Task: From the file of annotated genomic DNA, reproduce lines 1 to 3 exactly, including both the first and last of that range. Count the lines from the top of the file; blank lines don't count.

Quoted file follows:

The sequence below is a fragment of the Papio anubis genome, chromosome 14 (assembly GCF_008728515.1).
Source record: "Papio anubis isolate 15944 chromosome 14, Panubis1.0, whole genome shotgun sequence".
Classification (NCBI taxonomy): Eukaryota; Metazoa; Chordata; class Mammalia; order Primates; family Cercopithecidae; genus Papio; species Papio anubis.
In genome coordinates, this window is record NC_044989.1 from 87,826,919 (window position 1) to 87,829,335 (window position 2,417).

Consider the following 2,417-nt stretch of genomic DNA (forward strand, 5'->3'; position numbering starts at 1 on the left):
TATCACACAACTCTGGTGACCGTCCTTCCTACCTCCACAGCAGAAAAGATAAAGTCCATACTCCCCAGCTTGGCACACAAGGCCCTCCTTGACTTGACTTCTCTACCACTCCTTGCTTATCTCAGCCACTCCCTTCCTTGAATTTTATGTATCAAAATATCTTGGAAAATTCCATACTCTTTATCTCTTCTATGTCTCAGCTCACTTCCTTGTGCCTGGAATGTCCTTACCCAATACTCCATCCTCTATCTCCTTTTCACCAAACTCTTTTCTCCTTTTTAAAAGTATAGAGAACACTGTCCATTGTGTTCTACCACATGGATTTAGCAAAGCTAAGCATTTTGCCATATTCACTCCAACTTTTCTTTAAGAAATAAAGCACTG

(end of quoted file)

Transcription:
The sequence below is a fragment of the Papio anubis genome, chromosome 14 (assembly GCF_008728515.1).
Source record: "Papio anubis isolate 15944 chromosome 14, Panubis1.0, whole genome shotgun sequence".
Classification (NCBI taxonomy): Eukaryota; Metazoa; Chordata; class Mammalia; order Primates; family Cercopithecidae; genus Papio; species Papio anubis.